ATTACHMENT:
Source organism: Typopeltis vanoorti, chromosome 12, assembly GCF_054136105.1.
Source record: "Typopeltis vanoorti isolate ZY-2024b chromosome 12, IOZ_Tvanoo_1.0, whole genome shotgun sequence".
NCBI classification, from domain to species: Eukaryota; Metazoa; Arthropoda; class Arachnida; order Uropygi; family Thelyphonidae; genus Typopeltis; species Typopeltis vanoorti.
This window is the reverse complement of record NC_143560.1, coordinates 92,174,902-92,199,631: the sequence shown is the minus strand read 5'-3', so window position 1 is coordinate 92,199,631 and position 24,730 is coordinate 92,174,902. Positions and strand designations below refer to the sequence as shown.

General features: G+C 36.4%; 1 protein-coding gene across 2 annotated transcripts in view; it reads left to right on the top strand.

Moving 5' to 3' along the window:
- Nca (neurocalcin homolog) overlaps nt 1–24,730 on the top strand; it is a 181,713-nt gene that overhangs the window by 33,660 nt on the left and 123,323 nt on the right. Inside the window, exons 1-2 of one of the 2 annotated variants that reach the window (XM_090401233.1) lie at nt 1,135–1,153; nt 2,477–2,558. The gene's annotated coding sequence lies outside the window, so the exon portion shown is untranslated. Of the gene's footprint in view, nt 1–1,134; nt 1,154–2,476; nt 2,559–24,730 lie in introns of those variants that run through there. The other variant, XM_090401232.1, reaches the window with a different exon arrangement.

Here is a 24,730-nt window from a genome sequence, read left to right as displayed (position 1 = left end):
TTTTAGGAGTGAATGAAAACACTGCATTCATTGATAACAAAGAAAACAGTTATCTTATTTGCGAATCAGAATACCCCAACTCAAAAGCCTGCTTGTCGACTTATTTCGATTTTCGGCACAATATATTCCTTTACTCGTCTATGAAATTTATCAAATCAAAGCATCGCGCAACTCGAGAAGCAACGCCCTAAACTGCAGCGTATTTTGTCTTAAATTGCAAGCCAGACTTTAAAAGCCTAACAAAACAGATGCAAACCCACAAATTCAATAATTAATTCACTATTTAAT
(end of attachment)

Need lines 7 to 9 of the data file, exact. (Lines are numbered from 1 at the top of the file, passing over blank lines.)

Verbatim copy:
- Nca (neurocalcin homolog) overlaps nt 1–24,730 on the top strand; it is a 181,713-nt gene that overhangs the window by 33,660 nt on the left and 123,323 nt on the right. Inside the window, exons 1-2 of one of the 2 annotated variants that reach the window (XM_090401233.1) lie at nt 1,135–1,153; nt 2,477–2,558. The gene's annotated coding sequence lies outside the window, so the exon portion shown is untranslated. Of the gene's footprint in view, nt 1–1,134; nt 1,154–2,476; nt 2,559–24,730 lie in introns of those variants that run through there. The other variant, XM_090401232.1, reaches the window with a different exon arrangement.

Here is a 24,730-nt window from a genome sequence, read left to right as displayed (position 1 = left end):
TTTTAGGAGTGAATGAAAACACTGCATTCATTGATAACAAAGAAAACAGTTATCTTATTTGCGAATCAGAATACCCCAACTCAAAAGCCTGCTTGTCGACTTATTTCGATTTTCGGCACAATATATTCCTTTACTCGTCTATGAAATTTATCAAATCAAAGCATCGCGCAACTCGAGAAGCAACGCCCTAAACTGCAGCGTATTTTGTCTTAAATTGCAAGCCAGACTTTAAAAGCCTAACAAAACAGATGCAAACCCACAAATTCAATAATTAATTCACTATTTAAT